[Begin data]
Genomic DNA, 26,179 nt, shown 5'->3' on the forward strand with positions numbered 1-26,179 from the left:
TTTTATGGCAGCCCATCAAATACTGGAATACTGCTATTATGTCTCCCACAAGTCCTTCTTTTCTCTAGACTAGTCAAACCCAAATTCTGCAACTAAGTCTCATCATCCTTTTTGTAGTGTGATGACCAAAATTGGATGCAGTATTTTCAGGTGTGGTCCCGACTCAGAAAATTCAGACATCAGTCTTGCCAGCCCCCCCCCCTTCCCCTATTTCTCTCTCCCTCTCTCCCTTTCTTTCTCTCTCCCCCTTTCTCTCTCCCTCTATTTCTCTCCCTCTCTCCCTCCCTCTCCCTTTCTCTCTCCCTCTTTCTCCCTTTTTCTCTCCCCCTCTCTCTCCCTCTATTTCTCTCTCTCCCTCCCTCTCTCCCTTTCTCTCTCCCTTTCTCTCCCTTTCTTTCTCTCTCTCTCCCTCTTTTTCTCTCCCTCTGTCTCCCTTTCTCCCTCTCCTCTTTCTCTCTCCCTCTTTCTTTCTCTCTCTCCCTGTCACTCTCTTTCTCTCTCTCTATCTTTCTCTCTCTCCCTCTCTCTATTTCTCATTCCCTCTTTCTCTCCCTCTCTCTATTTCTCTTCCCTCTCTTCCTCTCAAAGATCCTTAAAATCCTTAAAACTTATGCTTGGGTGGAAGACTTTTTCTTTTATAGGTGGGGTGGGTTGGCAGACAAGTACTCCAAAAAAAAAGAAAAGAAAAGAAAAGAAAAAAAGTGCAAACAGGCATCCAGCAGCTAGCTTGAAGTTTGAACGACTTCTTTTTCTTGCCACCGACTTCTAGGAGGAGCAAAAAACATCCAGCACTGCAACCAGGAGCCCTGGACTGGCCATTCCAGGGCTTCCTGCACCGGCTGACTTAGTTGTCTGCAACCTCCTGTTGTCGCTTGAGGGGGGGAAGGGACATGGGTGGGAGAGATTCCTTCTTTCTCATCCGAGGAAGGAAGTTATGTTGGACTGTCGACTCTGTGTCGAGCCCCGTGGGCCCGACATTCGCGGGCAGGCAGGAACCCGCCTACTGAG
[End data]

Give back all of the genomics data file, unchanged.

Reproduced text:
Genomic DNA, 26,179 nt, shown 5'->3' on the forward strand with positions numbered 1-26,179 from the left:
TTTTATGGCAGCCCATCAAATACTGGAATACTGCTATTATGTCTCCCACAAGTCCTTCTTTTCTCTAGACTAGTCAAACCCAAATTCTGCAACTAAGTCTCATCATCCTTTTTGTAGTGTGATGACCAAAATTGGATGCAGTATTTTCAGGTGTGGTCCCGACTCAGAAAATTCAGACATCAGTCTTGCCAGCCCCCCCCCCTTCCCCTATTTCTCTCTCCCTCTCTCCCTTTCTTTCTCTCTCCCCCTTTCTCTCTCCCTCTATTTCTCTCCCTCTCTCCCTCCCTCTCCCTTTCTCTCTCCCTCTTTCTCCCTTTTTCTCTCCCCCTCTCTCTCCCTCTATTTCTCTCTCTCCCTCCCTCTCTCCCTTTCTCTCTCCCTTTCTCTCCCTTTCTTTCTCTCTCTCTCCCTCTTTTTCTCTCCCTCTGTCTCCCTTTCTCCCTCTCCTCTTTCTCTCTCCCTCTTTCTTTCTCTCTCTCCCTGTCACTCTCTTTCTCTCTCTCTATCTTTCTCTCTCTCCCTCTCTCTATTTCTCATTCCCTCTTTCTCTCCCTCTCTCTATTTCTCTTCCCTCTCTTCCTCTCAAAGATCCTTAAAATCCTTAAAACTTATGCTTGGGTGGAAGACTTTTTCTTTTATAGGTGGGGTGGGTTGGCAGACAAGTACTCCAAAAAAAAAGAAAAGAAAAGAAAAGAAAAAAAGTGCAAACAGGCATCCAGCAGCTAGCTTGAAGTTTGAACGACTTCTTTTTCTTGCCACCGACTTCTAGGAGGAGCAAAAAACATCCAGCACTGCAACCAGGAGCCCTGGACTGGCCATTCCAGGGCTTCCTGCACCGGCTGACTTAGTTGTCTGCAACCTCCTGTTGTCGCTTGAGGGGGGGAAGGGACATGGGTGGGAGAGATTCCTTCTTTCTCATCCGAGGAAGGAAGTTATGTTGGACTGTCGACTCTGTGTCGAGCCCCGTGGGCCCGACATTCGCGGGCAGGCAGGAACCCGCCTACTGAG